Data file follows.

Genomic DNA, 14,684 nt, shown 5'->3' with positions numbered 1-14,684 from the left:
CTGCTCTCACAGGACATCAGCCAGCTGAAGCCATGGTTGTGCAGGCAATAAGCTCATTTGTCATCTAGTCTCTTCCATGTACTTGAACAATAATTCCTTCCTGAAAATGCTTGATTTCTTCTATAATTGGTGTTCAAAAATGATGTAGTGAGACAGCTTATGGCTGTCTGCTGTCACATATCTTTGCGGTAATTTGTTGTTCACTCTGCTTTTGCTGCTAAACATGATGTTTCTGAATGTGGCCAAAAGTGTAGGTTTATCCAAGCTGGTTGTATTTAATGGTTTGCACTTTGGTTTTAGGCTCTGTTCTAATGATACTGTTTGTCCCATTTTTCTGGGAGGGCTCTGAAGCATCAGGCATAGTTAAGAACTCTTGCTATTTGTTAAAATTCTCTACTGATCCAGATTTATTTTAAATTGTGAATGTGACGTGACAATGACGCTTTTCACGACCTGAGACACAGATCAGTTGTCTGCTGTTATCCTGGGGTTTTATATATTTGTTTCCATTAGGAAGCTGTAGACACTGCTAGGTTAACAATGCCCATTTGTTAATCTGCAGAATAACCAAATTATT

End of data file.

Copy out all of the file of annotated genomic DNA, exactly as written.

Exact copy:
Genomic DNA, 14,684 nt, shown 5'->3' with positions numbered 1-14,684 from the left:
CTGCTCTCACAGGACATCAGCCAGCTGAAGCCATGGTTGTGCAGGCAATAAGCTCATTTGTCATCTAGTCTCTTCCATGTACTTGAACAATAATTCCTTCCTGAAAATGCTTGATTTCTTCTATAATTGGTGTTCAAAAATGATGTAGTGAGACAGCTTATGGCTGTCTGCTGTCACATATCTTTGCGGTAATTTGTTGTTCACTCTGCTTTTGCTGCTAAACATGATGTTTCTGAATGTGGCCAAAAGTGTAGGTTTATCCAAGCTGGTTGTATTTAATGGTTTGCACTTTGGTTTTAGGCTCTGTTCTAATGATACTGTTTGTCCCATTTTTCTGGGAGGGCTCTGAAGCATCAGGCATAGTTAAGAACTCTTGCTATTTGTTAAAATTCTCTACTGATCCAGATTTATTTTAAATTGTGAATGTGACGTGACAATGACGCTTTTCACGACCTGAGACACAGATCAGTTGTCTGCTGTTATCCTGGGGTTTTATATATTTGTTTCCATTAGGAAGCTGTAGACACTGCTAGGTTAACAATGCCCATTTGTTAATCTGCAGAATAACCAAATTATT